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There isn’t a phrase I like less than…“I can’t”. I literally wince every time I hear it. And when it comes to careers, professionals use this expression far too often.
• I can’t ask for a raise because I don’t want to be perceived as difficult or greedy
• I can’t leave a job I don’t like because I don’t know what else I would do
• I can’t leave a job that causes me misery because I need the money
• I can’t ask this person or that person for help because I don’t know him/her that well
• I can’t develop a book of business because I’m not good at it
• I can’t change industries because nobody will hire me
• I can’t apply for this job because I don’t have the exact number of years of experience
• I can’t work in a law firm because I’ll have to bill 2400 hours a year
• I can’t do something I like better because I won’t be able to pay my bills
• I can’t be a General Counsel because I’m a litigator
• I can’t move in house because I’m a law firm partner
• I can’t compete in the employment market because I’m too old
I can’t. I can’t. I can’t. It’s a defeatist statement…and a mentality backed by excuses that reinforce the lack of belief in one’s own ability and power. Granted, not everything has a “sky’s the limit” tagline. But many times, “I can’t” is often driven by flawed factors including (1) lack of accurate market information; (2) lack of knowledge or confidence regarding how to achieve a desired goal; (3) as a pretext for other desires; and (4) Fear: fear of failure, fear of rejection, fear of the effort, fear of being happy etc. Regardless of which driver is at play, a declaration of “I can’t” can be sabotaging – and compromise a career as well as chip away at self-esteem.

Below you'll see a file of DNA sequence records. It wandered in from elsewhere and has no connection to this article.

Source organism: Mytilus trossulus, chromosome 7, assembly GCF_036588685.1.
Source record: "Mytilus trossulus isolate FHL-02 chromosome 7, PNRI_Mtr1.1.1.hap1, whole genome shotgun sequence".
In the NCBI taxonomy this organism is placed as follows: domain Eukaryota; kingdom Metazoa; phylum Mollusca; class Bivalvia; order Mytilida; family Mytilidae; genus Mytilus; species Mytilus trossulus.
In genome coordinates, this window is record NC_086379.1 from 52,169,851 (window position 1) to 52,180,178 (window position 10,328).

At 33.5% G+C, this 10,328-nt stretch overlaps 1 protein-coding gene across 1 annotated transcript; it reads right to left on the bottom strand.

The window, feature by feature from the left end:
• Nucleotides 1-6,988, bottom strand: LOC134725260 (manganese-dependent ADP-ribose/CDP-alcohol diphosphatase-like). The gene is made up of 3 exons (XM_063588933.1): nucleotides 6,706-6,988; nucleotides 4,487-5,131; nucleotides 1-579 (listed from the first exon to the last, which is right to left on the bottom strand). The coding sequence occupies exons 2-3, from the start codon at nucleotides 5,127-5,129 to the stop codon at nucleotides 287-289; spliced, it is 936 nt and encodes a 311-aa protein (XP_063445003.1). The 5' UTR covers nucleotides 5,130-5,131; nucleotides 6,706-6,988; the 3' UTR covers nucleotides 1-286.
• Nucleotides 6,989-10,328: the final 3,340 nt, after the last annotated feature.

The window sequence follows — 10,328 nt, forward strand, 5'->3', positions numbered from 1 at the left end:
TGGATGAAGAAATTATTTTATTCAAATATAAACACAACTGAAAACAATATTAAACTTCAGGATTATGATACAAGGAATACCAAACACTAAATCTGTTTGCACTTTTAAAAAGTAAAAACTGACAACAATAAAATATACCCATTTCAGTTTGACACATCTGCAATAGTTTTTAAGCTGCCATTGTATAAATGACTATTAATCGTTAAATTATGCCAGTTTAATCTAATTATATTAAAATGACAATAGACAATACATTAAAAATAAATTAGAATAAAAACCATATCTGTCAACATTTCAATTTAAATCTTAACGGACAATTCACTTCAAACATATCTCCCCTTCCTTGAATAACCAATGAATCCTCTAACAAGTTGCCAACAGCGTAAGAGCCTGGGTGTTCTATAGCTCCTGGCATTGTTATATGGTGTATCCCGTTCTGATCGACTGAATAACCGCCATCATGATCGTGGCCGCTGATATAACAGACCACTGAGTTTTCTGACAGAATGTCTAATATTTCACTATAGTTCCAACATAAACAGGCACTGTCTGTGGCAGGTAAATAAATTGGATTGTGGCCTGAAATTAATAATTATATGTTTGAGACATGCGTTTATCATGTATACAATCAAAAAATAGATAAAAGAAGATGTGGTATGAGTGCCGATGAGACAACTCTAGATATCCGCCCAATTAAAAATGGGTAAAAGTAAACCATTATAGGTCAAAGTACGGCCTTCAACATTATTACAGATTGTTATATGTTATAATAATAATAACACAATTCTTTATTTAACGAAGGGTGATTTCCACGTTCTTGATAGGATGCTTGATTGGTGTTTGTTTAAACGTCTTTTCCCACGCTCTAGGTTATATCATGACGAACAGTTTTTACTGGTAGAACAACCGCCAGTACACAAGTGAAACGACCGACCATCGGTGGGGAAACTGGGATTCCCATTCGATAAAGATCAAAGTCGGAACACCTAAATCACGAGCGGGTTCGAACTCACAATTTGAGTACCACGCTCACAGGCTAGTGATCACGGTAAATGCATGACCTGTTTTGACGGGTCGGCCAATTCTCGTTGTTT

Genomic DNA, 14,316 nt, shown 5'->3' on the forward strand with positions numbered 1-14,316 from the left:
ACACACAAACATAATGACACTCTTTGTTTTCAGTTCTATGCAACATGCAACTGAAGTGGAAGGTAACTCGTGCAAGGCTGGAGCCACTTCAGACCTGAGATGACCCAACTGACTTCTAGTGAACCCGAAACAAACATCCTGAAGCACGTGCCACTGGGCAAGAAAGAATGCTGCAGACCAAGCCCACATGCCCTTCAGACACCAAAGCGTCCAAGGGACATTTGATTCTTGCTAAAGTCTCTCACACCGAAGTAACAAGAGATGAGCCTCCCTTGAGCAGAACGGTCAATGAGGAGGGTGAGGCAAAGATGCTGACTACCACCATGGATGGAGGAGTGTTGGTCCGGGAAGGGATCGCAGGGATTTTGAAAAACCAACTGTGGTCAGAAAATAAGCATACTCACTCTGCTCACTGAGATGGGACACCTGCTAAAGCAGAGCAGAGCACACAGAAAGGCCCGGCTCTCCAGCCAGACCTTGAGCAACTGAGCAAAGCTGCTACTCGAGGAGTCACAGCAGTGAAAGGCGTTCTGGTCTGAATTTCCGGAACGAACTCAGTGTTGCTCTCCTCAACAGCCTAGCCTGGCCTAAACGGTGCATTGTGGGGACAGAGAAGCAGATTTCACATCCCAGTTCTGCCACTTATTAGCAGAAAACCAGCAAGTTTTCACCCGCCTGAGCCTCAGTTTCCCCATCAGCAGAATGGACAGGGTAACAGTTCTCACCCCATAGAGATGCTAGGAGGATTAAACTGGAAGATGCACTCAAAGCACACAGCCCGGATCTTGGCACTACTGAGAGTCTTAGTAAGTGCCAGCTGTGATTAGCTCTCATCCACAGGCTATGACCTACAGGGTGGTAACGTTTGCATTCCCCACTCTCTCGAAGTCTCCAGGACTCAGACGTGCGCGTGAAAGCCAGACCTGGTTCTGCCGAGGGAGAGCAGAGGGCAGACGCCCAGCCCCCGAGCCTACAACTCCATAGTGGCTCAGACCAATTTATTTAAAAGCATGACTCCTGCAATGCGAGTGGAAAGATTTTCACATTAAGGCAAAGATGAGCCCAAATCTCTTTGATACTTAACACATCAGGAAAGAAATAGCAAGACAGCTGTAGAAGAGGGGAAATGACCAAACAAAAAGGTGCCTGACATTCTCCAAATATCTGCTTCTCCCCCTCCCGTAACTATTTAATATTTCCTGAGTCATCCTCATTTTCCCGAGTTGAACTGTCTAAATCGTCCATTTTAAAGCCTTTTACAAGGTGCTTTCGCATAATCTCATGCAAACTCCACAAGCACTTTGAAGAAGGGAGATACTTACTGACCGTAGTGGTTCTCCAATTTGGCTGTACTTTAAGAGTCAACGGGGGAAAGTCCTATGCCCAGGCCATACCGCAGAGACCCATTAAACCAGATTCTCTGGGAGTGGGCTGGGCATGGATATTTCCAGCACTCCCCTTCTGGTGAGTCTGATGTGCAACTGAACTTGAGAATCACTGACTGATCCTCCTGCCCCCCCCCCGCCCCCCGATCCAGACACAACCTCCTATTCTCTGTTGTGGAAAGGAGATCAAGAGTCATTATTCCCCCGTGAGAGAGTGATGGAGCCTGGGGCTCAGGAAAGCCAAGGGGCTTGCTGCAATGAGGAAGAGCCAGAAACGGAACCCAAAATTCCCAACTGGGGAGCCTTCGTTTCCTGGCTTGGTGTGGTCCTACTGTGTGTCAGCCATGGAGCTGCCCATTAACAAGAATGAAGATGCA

So the next time the expression comes to mind or voice, determine what’s behind it before throwing in the towel – and ask yourself the following questions:
• On what facts am I basing my belief that “I can’t”? Specifically.
• What additional facts could I gather to gain more clarity on the issue?
• Do I have any fears regarding this situation or the outcome? If so, what are they?
• Am I making this statement because I don’t know how to achieve this goal?
• Are there any possible solutions that can address my fears or overcome my current objections? If so, what are they? If I’m not sure, are there any professional resources that can help me identify them?
• Are there alternative approaches available to help me achieve the result I want? If so, what is the strategy to get there? If I don’t know the strategy, are there professional resources that can assist me to create one?
• What’s the Worst Case Scenario if I try anyway?
Thoughtfully assessing the questions above helps create a framework to see an “I can’t” situation more clearly – and can pave the way for a more positive mindset and outcome. The insights can also unearth other motives or desires that may be the source of the negativity. And can highlight possible solutions/alternative approaches to tackle a difficult predicament…All benefits that can empower professionals to problem-solve rather than concede quickly to the why nots.
But perhaps more importantly, this exercise demonstrates that a person’s professional state of affairs are largely the products of his/her own choices. And “I can’t” is often more about “I choose not to” than it is about anything else. This realization may provide relief and strength to some…and discomfort to others. But it’s a reality that can be of great benefit if accepted and utilized in a positive way. So exorcize this statement from your verbal repertoire and replace it with something more empowering. And you’ll notice the impact. You can do it!
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